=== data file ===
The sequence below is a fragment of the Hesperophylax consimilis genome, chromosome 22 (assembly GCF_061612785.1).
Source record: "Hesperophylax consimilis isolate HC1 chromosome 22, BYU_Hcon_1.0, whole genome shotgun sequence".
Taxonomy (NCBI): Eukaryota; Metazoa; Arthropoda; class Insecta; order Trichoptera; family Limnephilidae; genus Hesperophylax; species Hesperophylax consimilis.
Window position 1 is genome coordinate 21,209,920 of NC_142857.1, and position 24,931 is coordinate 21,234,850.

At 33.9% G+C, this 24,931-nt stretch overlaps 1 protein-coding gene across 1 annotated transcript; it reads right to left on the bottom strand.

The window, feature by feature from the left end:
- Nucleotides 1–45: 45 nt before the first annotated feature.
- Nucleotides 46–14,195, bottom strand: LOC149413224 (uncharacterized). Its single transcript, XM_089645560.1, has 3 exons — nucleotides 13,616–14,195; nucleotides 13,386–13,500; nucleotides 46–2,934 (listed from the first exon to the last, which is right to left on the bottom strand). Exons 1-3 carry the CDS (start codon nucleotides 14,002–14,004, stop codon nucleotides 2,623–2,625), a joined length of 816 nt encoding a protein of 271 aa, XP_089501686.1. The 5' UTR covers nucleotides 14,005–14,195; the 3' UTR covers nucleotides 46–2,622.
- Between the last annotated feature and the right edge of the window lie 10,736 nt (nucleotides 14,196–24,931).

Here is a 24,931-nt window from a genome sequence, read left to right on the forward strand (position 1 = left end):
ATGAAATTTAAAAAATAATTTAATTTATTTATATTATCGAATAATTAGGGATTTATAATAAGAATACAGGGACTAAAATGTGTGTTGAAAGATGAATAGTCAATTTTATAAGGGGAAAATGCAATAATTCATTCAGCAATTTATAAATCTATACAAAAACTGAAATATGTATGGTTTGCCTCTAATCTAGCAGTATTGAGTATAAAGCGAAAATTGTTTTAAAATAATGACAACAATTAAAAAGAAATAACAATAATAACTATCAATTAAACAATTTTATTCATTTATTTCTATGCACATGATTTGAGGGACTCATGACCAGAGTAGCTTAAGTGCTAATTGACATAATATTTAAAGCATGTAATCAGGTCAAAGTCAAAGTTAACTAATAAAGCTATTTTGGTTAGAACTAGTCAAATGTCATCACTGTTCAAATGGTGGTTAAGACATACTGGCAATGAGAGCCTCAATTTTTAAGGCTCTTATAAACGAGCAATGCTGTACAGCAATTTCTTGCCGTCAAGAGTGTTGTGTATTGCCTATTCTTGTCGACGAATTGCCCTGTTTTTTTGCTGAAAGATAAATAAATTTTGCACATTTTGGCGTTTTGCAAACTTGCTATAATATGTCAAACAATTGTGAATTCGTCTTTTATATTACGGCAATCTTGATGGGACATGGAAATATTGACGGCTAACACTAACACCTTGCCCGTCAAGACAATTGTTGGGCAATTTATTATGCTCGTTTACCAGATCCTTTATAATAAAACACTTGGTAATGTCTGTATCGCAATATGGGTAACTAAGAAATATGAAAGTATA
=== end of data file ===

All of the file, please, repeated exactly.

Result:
The sequence below is a fragment of the Hesperophylax consimilis genome, chromosome 22 (assembly GCF_061612785.1).
Source record: "Hesperophylax consimilis isolate HC1 chromosome 22, BYU_Hcon_1.0, whole genome shotgun sequence".
Taxonomy (NCBI): Eukaryota; Metazoa; Arthropoda; class Insecta; order Trichoptera; family Limnephilidae; genus Hesperophylax; species Hesperophylax consimilis.
Window position 1 is genome coordinate 21,209,920 of NC_142857.1, and position 24,931 is coordinate 21,234,850.

At 33.9% G+C, this 24,931-nt stretch overlaps 1 protein-coding gene across 1 annotated transcript; it reads right to left on the bottom strand.

The window, feature by feature from the left end:
- Nucleotides 1–45: 45 nt before the first annotated feature.
- Nucleotides 46–14,195, bottom strand: LOC149413224 (uncharacterized). Its single transcript, XM_089645560.1, has 3 exons — nucleotides 13,616–14,195; nucleotides 13,386–13,500; nucleotides 46–2,934 (listed from the first exon to the last, which is right to left on the bottom strand). Exons 1-3 carry the CDS (start codon nucleotides 14,002–14,004, stop codon nucleotides 2,623–2,625), a joined length of 816 nt encoding a protein of 271 aa, XP_089501686.1. The 5' UTR covers nucleotides 14,005–14,195; the 3' UTR covers nucleotides 46–2,622.
- Between the last annotated feature and the right edge of the window lie 10,736 nt (nucleotides 14,196–24,931).

Here is a 24,931-nt window from a genome sequence, read left to right on the forward strand (position 1 = left end):
ATGAAATTTAAAAAATAATTTAATTTATTTATATTATCGAATAATTAGGGATTTATAATAAGAATACAGGGACTAAAATGTGTGTTGAAAGATGAATAGTCAATTTTATAAGGGGAAAATGCAATAATTCATTCAGCAATTTATAAATCTATACAAAAACTGAAATATGTATGGTTTGCCTCTAATCTAGCAGTATTGAGTATAAAGCGAAAATTGTTTTAAAATAATGACAACAATTAAAAAGAAATAACAATAATAACTATCAATTAAACAATTTTATTCATTTATTTCTATGCACATGATTTGAGGGACTCATGACCAGAGTAGCTTAAGTGCTAATTGACATAATATTTAAAGCATGTAATCAGGTCAAAGTCAAAGTTAACTAATAAAGCTATTTTGGTTAGAACTAGTCAAATGTCATCACTGTTCAAATGGTGGTTAAGACATACTGGCAATGAGAGCCTCAATTTTTAAGGCTCTTATAAACGAGCAATGCTGTACAGCAATTTCTTGCCGTCAAGAGTGTTGTGTATTGCCTATTCTTGTCGACGAATTGCCCTGTTTTTTTGCTGAAAGATAAATAAATTTTGCACATTTTGGCGTTTTGCAAACTTGCTATAATATGTCAAACAATTGTGAATTCGTCTTTTATATTACGGCAATCTTGATGGGACATGGAAATATTGACGGCTAACACTAACACCTTGCCCGTCAAGACAATTGTTGGGCAATTTATTATGCTCGTTTACCAGATCCTTTATAATAAAACACTTGGTAATGTCTGTATCGCAATATGGGTAACTAAGAAATATGAAAGTATA